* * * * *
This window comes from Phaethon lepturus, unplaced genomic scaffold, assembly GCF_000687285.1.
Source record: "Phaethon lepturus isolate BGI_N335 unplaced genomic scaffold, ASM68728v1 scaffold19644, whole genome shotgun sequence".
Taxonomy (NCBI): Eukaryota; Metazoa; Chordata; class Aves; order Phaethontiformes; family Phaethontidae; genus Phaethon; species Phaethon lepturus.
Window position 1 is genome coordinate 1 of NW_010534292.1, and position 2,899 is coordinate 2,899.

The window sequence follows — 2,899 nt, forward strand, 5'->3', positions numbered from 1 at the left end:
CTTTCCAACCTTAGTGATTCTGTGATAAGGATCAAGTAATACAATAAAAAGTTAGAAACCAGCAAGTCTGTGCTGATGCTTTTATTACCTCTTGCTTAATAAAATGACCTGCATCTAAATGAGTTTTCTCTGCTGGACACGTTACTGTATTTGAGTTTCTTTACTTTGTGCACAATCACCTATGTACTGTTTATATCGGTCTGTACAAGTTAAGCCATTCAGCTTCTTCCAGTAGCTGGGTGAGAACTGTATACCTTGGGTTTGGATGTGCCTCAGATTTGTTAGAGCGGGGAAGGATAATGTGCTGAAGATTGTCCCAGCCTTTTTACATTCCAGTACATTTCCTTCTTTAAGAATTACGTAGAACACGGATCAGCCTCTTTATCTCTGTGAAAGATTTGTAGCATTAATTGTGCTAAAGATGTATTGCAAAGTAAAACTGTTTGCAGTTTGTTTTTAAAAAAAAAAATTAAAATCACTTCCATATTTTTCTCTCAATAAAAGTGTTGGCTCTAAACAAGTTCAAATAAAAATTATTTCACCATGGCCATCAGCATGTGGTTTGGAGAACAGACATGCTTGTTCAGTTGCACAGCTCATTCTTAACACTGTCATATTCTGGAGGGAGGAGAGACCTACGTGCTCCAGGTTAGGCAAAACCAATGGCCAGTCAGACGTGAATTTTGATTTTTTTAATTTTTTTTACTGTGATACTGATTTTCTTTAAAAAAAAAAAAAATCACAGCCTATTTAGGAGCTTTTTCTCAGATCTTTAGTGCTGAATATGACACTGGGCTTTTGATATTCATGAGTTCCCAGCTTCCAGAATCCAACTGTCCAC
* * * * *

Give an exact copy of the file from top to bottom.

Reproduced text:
This window comes from Phaethon lepturus, unplaced genomic scaffold, assembly GCF_000687285.1.
Source record: "Phaethon lepturus isolate BGI_N335 unplaced genomic scaffold, ASM68728v1 scaffold19644, whole genome shotgun sequence".
Taxonomy (NCBI): Eukaryota; Metazoa; Chordata; class Aves; order Phaethontiformes; family Phaethontidae; genus Phaethon; species Phaethon lepturus.
Window position 1 is genome coordinate 1 of NW_010534292.1, and position 2,899 is coordinate 2,899.

The window sequence follows — 2,899 nt, forward strand, 5'->3', positions numbered from 1 at the left end:
CTTTCCAACCTTAGTGATTCTGTGATAAGGATCAAGTAATACAATAAAAAGTTAGAAACCAGCAAGTCTGTGCTGATGCTTTTATTACCTCTTGCTTAATAAAATGACCTGCATCTAAATGAGTTTTCTCTGCTGGACACGTTACTGTATTTGAGTTTCTTTACTTTGTGCACAATCACCTATGTACTGTTTATATCGGTCTGTACAAGTTAAGCCATTCAGCTTCTTCCAGTAGCTGGGTGAGAACTGTATACCTTGGGTTTGGATGTGCCTCAGATTTGTTAGAGCGGGGAAGGATAATGTGCTGAAGATTGTCCCAGCCTTTTTACATTCCAGTACATTTCCTTCTTTAAGAATTACGTAGAACACGGATCAGCCTCTTTATCTCTGTGAAAGATTTGTAGCATTAATTGTGCTAAAGATGTATTGCAAAGTAAAACTGTTTGCAGTTTGTTTTTAAAAAAAAAAATTAAAATCACTTCCATATTTTTCTCTCAATAAAAGTGTTGGCTCTAAACAAGTTCAAATAAAAATTATTTCACCATGGCCATCAGCATGTGGTTTGGAGAACAGACATGCTTGTTCAGTTGCACAGCTCATTCTTAACACTGTCATATTCTGGAGGGAGGAGAGACCTACGTGCTCCAGGTTAGGCAAAACCAATGGCCAGTCAGACGTGAATTTTGATTTTTTTAATTTTTTTTACTGTGATACTGATTTTCTTTAAAAAAAAAAAAAATCACAGCCTATTTAGGAGCTTTTTCTCAGATCTTTAGTGCTGAATATGACACTGGGCTTTTGATATTCATGAGTTCCCAGCTTCCAGAATCCAACTGTCCAC